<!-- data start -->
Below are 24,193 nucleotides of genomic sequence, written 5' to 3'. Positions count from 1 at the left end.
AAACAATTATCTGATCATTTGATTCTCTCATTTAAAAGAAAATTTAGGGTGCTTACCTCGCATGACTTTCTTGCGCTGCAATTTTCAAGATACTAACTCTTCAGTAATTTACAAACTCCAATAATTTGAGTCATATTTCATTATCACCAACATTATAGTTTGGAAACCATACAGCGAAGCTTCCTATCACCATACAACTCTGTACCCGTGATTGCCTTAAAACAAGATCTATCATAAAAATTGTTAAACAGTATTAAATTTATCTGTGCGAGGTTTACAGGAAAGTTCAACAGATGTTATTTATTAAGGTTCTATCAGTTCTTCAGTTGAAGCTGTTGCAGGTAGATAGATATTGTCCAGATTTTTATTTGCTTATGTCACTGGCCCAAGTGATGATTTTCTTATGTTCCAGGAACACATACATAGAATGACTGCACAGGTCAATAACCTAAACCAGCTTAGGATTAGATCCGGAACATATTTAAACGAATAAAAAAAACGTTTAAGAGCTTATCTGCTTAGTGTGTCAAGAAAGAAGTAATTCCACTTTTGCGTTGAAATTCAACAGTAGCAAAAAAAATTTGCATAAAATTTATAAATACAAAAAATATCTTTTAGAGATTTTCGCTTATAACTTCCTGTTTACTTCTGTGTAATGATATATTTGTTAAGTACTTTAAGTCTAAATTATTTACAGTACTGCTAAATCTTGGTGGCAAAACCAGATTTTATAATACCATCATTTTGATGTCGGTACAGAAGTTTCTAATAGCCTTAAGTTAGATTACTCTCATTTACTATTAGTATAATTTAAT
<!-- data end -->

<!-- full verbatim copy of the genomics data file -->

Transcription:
Below are 24,193 nucleotides of genomic sequence, written 5' to 3'. Positions count from 1 at the left end.
AAACAATTATCTGATCATTTGATTCTCTCATTTAAAAGAAAATTTAGGGTGCTTACCTCGCATGACTTTCTTGCGCTGCAATTTTCAAGATACTAACTCTTCAGTAATTTACAAACTCCAATAATTTGAGTCATATTTCATTATCACCAACATTATAGTTTGGAAACCATACAGCGAAGCTTCCTATCACCATACAACTCTGTACCCGTGATTGCCTTAAAACAAGATCTATCATAAAAATTGTTAAACAGTATTAAATTTATCTGTGCGAGGTTTACAGGAAAGTTCAACAGATGTTATTTATTAAGGTTCTATCAGTTCTTCAGTTGAAGCTGTTGCAGGTAGATAGATATTGTCCAGATTTTTATTTGCTTATGTCACTGGCCCAAGTGATGATTTTCTTATGTTCCAGGAACACATACATAGAATGACTGCACAGGTCAATAACCTAAACCAGCTTAGGATTAGATCCGGAACATATTTAAACGAATAAAAAAAACGTTTAAGAGCTTATCTGCTTAGTGTGTCAAGAAAGAAGTAATTCCACTTTTGCGTTGAAATTCAACAGTAGCAAAAAAAATTTGCATAAAATTTATAAATACAAAAAATATCTTTTAGAGATTTTCGCTTATAACTTCCTGTTTACTTCTGTGTAATGATATATTTGTTAAGTACTTTAAGTCTAAATTATTTACAGTACTGCTAAATCTTGGTGGCAAAACCAGATTTTATAATACCATCATTTTGATGTCGGTACAGAAGTTTCTAATAGCCTTAAGTTAGATTACTCTCATTTACTATTAGTATAATTTAAT